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Figure 1: New url format enabled in global settings.

Actually there are small parts of the site that does not work perfectly if you browse Azure DevOps with the url not configured in that settings. This is often due to security restriction especially for Cross Site Origin. As an example I got problem with the new url in the release page, because some of the script will be still served with organization.visualstudio.com and they got blocked due to CORS

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Figure 2: Cross origin request blocked due to security plugin.

This will prevent me to correctly use the new address. After you switch to the new url with the settings shown in Figure 1: The problem is gone.

This setting will also made a redirect to the new url, whenever one is typing organization.visualstudio.com they will be redirected to the new url, thus enforcing the usage of the new url automatically.

Gian Maria.

VSTS Name change in Azure DevOps effects on Git repositories

As I blogged in the past, it is super easy to build a VSTS Build (Now Azure DevOps Pipeline) to keep two repositories in sync. In that article one of the step is pushing the new code to the destination repositories with an url like: https://$(token)@myaddress.visualstudio.com/DefaultCollection, to automatically include a token to authenticate in the destination repository.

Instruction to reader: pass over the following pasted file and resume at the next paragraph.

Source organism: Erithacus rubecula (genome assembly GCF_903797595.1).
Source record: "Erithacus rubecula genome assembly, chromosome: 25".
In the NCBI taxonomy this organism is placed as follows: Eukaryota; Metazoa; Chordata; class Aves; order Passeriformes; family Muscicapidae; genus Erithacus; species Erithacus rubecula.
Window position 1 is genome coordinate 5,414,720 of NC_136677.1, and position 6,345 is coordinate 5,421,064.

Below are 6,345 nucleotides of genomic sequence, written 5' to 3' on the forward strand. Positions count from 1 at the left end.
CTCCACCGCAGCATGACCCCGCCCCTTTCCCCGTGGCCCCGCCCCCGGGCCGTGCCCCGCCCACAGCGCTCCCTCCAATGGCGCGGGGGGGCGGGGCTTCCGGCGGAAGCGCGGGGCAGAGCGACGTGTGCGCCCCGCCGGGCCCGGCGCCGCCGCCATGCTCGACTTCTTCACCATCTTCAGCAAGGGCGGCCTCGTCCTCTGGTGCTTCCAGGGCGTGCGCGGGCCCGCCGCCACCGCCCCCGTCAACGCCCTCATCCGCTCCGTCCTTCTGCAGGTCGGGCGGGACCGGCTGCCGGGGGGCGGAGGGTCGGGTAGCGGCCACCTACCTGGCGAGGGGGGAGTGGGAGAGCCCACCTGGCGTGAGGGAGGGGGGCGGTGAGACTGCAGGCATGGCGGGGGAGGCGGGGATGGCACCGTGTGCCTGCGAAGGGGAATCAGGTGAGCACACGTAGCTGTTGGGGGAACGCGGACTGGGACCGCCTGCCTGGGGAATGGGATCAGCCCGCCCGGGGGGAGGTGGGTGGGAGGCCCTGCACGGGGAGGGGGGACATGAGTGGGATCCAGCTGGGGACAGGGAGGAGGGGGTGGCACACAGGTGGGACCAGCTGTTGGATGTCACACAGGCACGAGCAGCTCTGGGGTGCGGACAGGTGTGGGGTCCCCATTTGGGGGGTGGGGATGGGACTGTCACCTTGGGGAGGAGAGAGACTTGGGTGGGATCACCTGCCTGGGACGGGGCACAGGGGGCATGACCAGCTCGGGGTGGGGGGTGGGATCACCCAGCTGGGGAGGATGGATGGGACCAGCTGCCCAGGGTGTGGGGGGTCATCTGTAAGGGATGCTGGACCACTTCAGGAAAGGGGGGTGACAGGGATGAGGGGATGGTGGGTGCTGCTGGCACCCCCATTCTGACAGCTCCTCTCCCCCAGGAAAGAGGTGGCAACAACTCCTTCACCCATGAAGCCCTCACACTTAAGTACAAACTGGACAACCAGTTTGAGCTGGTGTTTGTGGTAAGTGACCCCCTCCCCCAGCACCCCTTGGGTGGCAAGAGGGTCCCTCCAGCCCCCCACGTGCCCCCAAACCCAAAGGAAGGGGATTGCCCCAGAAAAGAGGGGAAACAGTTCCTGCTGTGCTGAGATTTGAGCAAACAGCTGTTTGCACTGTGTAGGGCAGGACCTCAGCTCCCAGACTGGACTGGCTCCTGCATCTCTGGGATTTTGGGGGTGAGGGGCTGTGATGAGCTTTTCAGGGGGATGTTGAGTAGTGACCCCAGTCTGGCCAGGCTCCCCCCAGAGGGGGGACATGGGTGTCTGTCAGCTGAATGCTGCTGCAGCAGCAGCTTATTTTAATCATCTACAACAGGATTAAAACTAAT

Now some of my build started to fail due to timeout and I immediately suspected the reason: the name change from VSTS to Azure DevOps changed the base url from accountname.visualstudio.com to dev.azure.com/accountname, and this in some way broke the bulid.

Due to rebranding of VSTS into Azure DevOps and change of Url you need to pay attention if some extension or build broke due to usage of the old url.

The solution is Super Simple, you need to go to the Repository page of your account using new dev.azure.com address and find the new address of the repository, something like: https://accountname@dev.azure.com/accountname/teamproject/_git/repositoryName. You just need to change adding a semicolon and valid auth token after the accountname, so it is now like this: https://organization:$(Token)/dev.azure…..

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Figure 1: New string format to push force to a destination repository

Since I have many mirror build, I want a centralized way to securely store thetoken value to have all the build take this value from a centralized location; the obvious solution is a variable group linked to this build.

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Figure 2: Variable group linked to this build.

In the variable group I have a single variable called Token, that is secure and it is used by many builds, so each time the token expire, I can change this and all the builds will use the new value.

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Figure 1: A simple variable group that contains a single secure variable.

That’s all.

Gian Maria.